Russian President Vladimir Putin responded to President Joe Biden calling him a “killer” on Thursday, throwing the label back at Biden.
“Whoever calls someone those names, is describing themselves,” Putin said in a press conference, according to a translation posted by CNN senior global affairs analyst Bianna Golodryga. Another translation posted by Bloomberg had Putin saying, “It takes one to know one.”
“As [Biden] mentioned, we do know each other personally. What can I tell him? I wish him good health. That’s without irony,” Putin went on.
In addition to Putin’s response to Biden calling him a killer, (“whoever calls someone those names, is describing themselves.”),
In this video, he says “As (Biden) mentioned, we do know each other personally. What can I tell him? I wish him good health. That’s without irony.” https://t.co/xkRpu4MElU
— Bianna Golodryga (@biannagolodryga) March 18, 2021
ABC News host George Stephanopoulos asked Biden about Putin in an interview that aired on Wednesday. As The Daily Wire reported at the time:
But Biden was also asked about a Tuesday report from The New York Times noting that U.S. intelligence officials believe Putin authorized “extensive efforts to hurt the candidacy of Joseph R. Biden Jr. during the election last year, including by mounting covert operations to influence people close to President Donald J. Trump, according to a declassified intelligence report.”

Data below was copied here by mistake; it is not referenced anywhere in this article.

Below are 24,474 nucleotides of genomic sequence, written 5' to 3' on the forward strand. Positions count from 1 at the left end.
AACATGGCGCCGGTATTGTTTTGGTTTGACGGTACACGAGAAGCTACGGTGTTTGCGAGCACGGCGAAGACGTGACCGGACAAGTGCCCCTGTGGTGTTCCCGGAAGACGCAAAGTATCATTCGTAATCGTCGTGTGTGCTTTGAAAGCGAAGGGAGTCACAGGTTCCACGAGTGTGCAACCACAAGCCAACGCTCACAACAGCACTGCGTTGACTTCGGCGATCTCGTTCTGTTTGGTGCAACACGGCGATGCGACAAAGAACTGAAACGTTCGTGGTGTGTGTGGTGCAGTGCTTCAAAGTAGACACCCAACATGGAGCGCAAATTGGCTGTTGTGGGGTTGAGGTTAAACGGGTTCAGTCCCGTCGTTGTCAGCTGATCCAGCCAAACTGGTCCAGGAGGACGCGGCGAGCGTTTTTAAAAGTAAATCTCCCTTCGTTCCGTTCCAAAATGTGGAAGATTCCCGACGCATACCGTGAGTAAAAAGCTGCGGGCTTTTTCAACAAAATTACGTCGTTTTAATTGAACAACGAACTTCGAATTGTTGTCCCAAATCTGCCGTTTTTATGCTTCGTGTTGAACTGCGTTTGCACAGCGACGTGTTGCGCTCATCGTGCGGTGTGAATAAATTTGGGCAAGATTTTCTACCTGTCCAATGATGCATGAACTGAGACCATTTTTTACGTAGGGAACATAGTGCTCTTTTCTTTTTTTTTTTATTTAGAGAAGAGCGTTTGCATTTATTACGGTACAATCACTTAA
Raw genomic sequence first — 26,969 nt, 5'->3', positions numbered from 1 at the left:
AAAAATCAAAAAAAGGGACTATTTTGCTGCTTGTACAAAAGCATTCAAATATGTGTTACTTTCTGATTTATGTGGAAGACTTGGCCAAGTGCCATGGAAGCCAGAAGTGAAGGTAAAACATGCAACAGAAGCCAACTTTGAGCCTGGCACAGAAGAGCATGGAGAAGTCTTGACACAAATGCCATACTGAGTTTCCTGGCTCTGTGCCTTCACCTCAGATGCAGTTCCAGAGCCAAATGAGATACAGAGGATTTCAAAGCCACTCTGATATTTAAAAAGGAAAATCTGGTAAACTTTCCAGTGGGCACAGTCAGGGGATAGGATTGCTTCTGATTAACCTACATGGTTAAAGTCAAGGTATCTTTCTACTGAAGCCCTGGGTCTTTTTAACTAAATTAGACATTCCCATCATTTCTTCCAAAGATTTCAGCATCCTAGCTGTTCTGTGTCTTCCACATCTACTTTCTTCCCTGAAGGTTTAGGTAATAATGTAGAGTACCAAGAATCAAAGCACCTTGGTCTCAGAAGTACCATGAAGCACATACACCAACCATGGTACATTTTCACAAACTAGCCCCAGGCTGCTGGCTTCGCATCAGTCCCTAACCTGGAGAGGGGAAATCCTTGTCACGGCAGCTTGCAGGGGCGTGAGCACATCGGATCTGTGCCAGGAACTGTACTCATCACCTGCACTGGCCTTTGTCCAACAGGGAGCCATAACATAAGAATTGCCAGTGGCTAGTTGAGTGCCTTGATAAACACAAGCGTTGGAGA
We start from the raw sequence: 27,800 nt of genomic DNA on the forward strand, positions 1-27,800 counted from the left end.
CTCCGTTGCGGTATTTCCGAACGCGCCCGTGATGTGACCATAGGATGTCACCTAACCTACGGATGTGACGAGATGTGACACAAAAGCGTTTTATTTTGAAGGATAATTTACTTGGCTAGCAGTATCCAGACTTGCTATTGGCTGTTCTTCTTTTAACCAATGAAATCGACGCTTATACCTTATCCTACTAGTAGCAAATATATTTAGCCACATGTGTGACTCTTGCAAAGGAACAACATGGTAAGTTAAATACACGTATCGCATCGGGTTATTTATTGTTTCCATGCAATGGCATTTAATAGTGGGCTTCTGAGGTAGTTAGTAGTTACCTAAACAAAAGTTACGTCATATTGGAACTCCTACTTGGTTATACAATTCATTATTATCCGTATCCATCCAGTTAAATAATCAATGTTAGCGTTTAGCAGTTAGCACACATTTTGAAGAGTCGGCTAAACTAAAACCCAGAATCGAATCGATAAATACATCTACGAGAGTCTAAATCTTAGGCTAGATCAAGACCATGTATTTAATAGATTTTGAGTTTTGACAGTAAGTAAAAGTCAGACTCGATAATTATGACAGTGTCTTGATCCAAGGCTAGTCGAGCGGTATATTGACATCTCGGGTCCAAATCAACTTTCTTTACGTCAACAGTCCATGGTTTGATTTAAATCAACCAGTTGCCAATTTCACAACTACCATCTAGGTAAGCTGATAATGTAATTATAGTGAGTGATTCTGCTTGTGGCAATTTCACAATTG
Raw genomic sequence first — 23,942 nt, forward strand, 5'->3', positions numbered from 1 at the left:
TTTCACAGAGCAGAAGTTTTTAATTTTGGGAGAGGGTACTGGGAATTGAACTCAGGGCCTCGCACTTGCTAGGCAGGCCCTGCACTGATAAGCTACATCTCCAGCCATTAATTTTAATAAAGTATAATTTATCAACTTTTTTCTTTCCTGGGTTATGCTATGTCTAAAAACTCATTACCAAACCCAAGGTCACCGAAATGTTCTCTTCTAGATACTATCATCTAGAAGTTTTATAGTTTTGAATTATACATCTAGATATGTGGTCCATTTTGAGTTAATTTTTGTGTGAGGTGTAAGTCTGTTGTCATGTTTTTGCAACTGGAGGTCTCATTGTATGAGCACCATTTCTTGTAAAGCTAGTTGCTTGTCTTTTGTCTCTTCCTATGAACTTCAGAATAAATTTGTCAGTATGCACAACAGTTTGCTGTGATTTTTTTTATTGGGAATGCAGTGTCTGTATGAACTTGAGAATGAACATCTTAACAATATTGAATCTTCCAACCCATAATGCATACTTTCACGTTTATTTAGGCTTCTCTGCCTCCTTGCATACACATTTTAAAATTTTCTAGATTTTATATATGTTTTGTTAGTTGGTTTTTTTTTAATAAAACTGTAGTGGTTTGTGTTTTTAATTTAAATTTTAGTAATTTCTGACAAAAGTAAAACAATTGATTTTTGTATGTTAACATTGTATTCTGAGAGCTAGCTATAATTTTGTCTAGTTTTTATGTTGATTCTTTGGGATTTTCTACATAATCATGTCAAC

The report did not name any specific Trump operatives but did seem to implicate Rudy Giuliani, who served as one of the former president’s chief legal advisors following his November election loss, and it noted that, while Russia and other countries often at odds with the United States on policy — including Iran and China — did not make an effort to change or alter ballots or ballot collection, they did seek to undermine American perceptions of the electoral process.
Biden claims that he specifically warned Putin, in a call earlier in his presidency, that there would be a White House response if the allegations of voter manipulation were proved true.
“He will pay a price,” Biden told ABC. “We had a long talk, he and I, and relatively well. And the conversation started — ‘I know you and you know me. If I establish this occurred, be prepared.’”
Stephanopoulos also asked Biden if he thought that Putin was a “killer,” to which Biden responded, “I do.”
Russian Foreign Ministry spokeswoman Maria V. Zakharova slammed Biden’s comment on Thursday and announced the withdrawal of U.S. envoy Anatoly I. Antonov back to Moscow “in order to analyze what needs to be done in the context of relations with the United States,” according to The New York Times. Kremlin spokesman Dmitry Peskov said of Biden’s comments on Putin, “There hasn’t been anything like this in history,” according to CNN.
“These are very bad statements by the president of the United States. He definitely does not want to improve relations with us, and we will continue to proceed from this,” Peskov said.
Konstantin I. Kosachev, the head of the Foreign Affairs Committee in Russia’s upper house of Parliament, demanded that Biden apologize for calling Putin a “killer” in a Facebook post on Thursday.
“This is a watershed moment,” the post said, according to the Times. “Any expectations for the new U.S. administration’s new policy toward Russia have been written off by this boorish statement.”
Kosachez warned of a Russian response to Biden’s comments “if explanations and apologies do not follow from the American side.” The Russian politician did not detail what that response might be.